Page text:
Gone Outdoors

How to Camp on the Alaska Highway

by Monty Dayton

Camping on the Alaska Highway is fairly easy, although there are definitely unwritten rules that you will want to follow. Camping along this road is the adventure of a lifetime, but serious caution is needed. This is still a wild stretch of road; it has an abundance of moose and bear. Stretches of this road can go nearly a hundred miles without signs of a town. Still, camping the Alaska Highway is an achievable adventure vacation.

1. Prepare thoroughly before your trip. If you're traveling the entire Alaska Highway, you will need a passport to pass back and forth between Canada and the United States. In addition, this highway covers a massive amount of miles, and preparation is critical for a safe trip. Get your hands on every map of the highway you can. Set aside money for picking up local maps along the way.

2. Double check your emergency gear. While the Alaska Highway is not a hair-raising, white knuckle nightmare of a road like it used to be, it's still an adventure. You don't want to be stuck without a spare tire or without a first aid kit.

3. Plan out a specific route, including at least a tentative set up for where you are going to camp each night. Many people look at the Alaska Highway on a map and don't realize just how much territory that route really covers. You want to make sure your plans are realistic. Even if you don't follow your plans exactly, they'll give you a general idea of where you should be if something goes wrong.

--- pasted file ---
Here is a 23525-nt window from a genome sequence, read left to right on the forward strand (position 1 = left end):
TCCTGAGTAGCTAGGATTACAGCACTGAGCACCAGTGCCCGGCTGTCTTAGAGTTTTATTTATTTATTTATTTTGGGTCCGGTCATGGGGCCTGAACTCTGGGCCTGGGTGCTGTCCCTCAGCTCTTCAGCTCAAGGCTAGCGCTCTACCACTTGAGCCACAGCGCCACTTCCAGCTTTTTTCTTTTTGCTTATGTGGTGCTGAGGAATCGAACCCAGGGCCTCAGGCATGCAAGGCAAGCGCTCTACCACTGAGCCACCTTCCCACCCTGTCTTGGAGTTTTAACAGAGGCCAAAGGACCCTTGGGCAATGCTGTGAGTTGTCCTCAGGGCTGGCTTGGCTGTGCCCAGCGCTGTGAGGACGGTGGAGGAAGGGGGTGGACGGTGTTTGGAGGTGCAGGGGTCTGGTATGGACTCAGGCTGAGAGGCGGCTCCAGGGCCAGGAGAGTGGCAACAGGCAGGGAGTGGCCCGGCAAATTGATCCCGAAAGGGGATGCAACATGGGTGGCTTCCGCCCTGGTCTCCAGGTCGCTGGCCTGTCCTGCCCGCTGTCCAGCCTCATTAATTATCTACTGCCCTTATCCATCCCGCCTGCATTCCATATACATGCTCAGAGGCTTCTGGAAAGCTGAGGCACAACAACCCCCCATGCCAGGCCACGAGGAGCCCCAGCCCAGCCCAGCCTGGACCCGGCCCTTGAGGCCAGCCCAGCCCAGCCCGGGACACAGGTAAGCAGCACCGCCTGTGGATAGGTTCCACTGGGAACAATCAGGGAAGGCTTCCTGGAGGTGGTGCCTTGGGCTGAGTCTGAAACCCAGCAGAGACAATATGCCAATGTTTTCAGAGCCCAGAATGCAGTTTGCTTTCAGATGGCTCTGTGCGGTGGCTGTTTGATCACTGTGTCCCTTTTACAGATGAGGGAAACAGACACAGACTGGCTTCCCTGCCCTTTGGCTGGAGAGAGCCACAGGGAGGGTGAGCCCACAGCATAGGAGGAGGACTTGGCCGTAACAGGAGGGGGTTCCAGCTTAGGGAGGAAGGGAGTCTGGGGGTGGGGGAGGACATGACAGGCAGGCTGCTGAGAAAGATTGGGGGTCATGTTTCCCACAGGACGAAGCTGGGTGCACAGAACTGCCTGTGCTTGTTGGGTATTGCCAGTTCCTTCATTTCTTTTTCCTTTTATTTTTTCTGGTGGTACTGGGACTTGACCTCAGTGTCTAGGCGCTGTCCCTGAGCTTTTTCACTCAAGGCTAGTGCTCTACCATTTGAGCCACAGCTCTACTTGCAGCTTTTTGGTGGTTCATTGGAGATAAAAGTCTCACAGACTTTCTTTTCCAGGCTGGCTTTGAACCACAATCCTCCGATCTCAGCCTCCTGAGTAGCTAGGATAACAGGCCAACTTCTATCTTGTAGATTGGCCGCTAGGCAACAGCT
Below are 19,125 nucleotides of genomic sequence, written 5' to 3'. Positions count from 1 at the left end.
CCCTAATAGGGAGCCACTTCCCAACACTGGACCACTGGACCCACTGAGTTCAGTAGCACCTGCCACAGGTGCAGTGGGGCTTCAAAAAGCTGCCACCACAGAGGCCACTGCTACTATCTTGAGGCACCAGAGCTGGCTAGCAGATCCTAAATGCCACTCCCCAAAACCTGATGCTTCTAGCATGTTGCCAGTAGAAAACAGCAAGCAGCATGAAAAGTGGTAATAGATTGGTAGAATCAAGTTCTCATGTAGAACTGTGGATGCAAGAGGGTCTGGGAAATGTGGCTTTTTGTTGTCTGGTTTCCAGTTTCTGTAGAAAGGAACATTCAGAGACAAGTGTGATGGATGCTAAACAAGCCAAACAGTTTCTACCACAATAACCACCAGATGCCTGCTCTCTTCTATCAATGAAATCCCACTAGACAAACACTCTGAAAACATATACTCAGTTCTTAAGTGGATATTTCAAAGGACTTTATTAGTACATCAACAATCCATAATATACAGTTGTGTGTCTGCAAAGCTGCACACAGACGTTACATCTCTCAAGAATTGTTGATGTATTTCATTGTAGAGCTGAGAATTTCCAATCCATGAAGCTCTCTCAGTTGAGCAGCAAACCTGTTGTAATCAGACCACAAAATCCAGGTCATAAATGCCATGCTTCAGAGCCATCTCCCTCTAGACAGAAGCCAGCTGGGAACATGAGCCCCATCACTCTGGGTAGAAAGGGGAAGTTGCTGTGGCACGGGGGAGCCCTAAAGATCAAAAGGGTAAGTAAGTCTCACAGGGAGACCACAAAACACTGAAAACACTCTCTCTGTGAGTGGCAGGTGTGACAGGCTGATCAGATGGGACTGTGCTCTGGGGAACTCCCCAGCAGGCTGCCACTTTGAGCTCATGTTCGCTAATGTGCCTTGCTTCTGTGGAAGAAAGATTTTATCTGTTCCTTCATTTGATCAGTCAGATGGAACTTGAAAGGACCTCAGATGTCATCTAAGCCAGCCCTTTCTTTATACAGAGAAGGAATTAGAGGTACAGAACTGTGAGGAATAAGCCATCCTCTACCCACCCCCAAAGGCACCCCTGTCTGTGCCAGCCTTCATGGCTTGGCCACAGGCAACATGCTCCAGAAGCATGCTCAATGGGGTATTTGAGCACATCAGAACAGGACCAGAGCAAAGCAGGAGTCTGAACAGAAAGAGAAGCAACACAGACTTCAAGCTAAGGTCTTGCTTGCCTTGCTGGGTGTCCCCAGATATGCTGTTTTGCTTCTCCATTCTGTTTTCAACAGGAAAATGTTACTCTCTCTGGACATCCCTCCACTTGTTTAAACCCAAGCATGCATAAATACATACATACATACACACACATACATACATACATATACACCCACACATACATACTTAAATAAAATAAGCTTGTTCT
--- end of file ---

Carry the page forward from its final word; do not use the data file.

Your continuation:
4. Enjoy the possibilities. There are private campgrounds along the entire road, but you can also look for public campgrounds or even rest stops that have open ground for camping. Local ranger stations along the way will have some of the most up-to-date, detailed maps of local roads and stops, and locals along the highway are used to visitors and often very eager to lend a hand. There are several Websites included in the Resources section that cover Alaska Highway campsites for tent camping and RVs.

5. Always ask local advice. Locals will always know the best campsites, if there have been recent animal problems, and they'll know any other important travel information that will make your camping on the Alaska Highway much easier and much safer.

Items you will need
  • Camping gear and/or RV
  • Local maps
  • Passport
  • Bear spray
  • GPS navigational device


  • Train with bear spray before going on the trip. This is the most effective way to deal with bears, but it has to be used properly.
  • Have plenty of spare supplies for every "just in case" emergency scenario.
  • Let someone know your general plan. If you're many days overdue, someone can look for you if they have your itinerary.

Photo Credits

  • glacier bay, Alaska image by Alan James from Fotolia.com